Minister Catherine McKenna: So, I mean—so first of all, we had always said we were willing to look at amendments that made a better bill. And what is—what are better rules for how you review major projects that we make sure we have the trust of Canadians, that we’re protecting the environment, that Indigenous peoples, you’re meeting your constitutional requirement to consult with Indigenous peoples and good projects go ahead. And so we looked at amendments that would do that, but Conservative politicians were pushing amendments that would not consider climate change, that limit public consultation, that would make it optional to consult with Indigenous peoples, even though that’s—it’s required by the constitution. It’s as if they want to go back to the time of Stephen Harper, where good projects couldn’t go ahead in a timely way. So, look, we need to get this right. It’s really important that we have a process, where we can take advantage. There’s a $500 billion opportunity in our resource sector. We were really happy to see the Mining Association support the amendments, support the better rules that we have.
Mercedes Stephenson: But the oil industry has come out and so has Jack Mince, who’s an economist at the University of Calgary, Goldy Hyder who’s on the show right after you, who is with the Business Council of Canada and they’re saying this could be the death now, for the industry, that the amendments that were refused are key to making sure the industry sees more investment and is able to survive.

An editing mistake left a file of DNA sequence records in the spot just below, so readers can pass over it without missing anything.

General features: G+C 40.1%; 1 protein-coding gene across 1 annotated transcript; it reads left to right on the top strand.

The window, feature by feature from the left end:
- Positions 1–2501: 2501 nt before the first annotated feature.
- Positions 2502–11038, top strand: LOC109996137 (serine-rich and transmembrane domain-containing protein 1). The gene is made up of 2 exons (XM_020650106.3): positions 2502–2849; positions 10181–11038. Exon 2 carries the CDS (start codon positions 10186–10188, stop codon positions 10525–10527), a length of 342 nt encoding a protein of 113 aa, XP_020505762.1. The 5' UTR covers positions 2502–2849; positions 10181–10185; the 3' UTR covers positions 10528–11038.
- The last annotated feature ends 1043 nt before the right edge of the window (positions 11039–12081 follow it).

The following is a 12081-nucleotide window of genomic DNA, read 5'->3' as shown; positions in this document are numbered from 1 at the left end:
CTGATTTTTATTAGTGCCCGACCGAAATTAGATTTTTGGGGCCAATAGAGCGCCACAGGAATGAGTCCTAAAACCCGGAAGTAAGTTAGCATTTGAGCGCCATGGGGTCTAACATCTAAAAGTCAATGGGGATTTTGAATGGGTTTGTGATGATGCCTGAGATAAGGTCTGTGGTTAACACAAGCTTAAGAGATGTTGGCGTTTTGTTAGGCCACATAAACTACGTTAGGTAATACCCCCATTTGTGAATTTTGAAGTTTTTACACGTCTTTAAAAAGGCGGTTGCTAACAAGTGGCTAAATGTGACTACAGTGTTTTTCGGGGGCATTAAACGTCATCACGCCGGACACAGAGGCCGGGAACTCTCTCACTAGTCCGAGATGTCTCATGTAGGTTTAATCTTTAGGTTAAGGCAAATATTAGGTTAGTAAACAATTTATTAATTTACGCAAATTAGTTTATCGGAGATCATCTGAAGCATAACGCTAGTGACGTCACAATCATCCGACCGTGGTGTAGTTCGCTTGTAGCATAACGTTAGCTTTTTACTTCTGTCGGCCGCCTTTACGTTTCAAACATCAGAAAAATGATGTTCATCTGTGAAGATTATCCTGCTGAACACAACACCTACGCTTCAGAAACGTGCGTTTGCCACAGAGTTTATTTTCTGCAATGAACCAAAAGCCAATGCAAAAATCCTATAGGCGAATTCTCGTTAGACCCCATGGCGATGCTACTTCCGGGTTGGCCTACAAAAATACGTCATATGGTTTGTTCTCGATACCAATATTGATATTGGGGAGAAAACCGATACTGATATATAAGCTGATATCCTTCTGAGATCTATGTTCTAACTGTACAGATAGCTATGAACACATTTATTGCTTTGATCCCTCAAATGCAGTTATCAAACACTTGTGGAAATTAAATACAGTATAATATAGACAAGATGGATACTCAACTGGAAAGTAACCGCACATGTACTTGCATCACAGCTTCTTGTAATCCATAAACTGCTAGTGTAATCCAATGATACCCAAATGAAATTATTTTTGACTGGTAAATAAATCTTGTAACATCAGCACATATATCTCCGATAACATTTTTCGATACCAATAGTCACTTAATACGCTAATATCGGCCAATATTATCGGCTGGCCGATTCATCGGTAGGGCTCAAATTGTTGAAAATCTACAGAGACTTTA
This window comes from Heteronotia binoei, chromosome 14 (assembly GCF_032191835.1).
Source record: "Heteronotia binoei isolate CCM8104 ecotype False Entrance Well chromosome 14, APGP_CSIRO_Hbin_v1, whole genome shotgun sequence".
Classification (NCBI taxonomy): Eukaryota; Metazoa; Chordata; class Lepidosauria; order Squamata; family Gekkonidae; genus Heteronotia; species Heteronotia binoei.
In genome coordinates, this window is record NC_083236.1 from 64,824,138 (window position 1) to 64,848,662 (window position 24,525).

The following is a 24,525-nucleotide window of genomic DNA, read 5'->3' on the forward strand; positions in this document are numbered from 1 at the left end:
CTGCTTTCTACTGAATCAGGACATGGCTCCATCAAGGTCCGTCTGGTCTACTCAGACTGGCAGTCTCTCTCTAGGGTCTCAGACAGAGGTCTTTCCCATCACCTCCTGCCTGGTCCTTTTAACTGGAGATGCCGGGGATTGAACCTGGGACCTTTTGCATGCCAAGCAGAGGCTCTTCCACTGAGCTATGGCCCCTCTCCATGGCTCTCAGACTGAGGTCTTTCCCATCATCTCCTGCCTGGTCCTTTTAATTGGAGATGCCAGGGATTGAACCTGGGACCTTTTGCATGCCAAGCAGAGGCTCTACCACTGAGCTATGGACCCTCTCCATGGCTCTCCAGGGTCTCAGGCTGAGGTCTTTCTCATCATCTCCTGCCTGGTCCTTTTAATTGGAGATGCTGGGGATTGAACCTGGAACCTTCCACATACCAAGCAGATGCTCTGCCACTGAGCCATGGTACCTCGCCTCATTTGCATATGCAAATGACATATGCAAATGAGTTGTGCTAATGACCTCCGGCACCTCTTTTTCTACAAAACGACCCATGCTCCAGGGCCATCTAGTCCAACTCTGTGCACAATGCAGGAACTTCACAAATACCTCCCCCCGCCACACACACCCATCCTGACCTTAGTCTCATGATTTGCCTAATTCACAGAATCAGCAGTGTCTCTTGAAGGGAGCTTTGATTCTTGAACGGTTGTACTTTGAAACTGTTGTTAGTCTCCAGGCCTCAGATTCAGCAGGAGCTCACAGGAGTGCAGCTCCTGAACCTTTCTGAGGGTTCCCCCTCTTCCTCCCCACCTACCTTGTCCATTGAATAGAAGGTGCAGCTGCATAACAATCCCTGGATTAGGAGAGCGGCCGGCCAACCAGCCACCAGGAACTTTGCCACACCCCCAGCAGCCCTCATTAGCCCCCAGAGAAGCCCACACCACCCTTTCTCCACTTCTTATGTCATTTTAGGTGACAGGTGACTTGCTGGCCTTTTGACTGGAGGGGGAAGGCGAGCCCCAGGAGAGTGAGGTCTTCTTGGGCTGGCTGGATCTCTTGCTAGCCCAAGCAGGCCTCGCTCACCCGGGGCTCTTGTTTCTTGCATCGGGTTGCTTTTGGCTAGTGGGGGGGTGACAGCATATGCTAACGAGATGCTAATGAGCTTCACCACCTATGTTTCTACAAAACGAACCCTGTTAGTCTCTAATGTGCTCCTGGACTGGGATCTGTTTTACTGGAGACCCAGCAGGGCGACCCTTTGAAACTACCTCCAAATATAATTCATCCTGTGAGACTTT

Minister Catherine McKenna: Look, that’s just absurd. I think people are learning the wrong lessons from the Trans Mountain expansion. Right now we’re in the situation we’re in because that was a process under Stephen Harper, where rules were gutted when it came to environmental—looking at environmental considerations when it came to properly consulting with Indigenous peoples and as a result, good projects couldn’t go ahead. But we were always clear, we’re not here—this isn’t a pipeline approval process, and this is what Andrew Scheer wants. He wants—instead of it being an environmental assessment process—
Mercedes Stephenson: But this isn’t Andrew Scheer, this is industry groups. This is economist. This is business council saying there are serious problems with this bill the way that it is.
Minister Catherine McKenna: But the majority, as I say, the majority of projects are mining projects. We’ve worked with them on amendments and we also have the support of the Assembly of First Nations. But look, what do Canadians expect? They expect that when you look at major projects, you’re going to consider the impacts on the environment. You’re going to consider the impacts on Indigenous peoples and meet your constitutional requirement, and good projects will go ahead in a timely fashion. That’s what we’ve designed.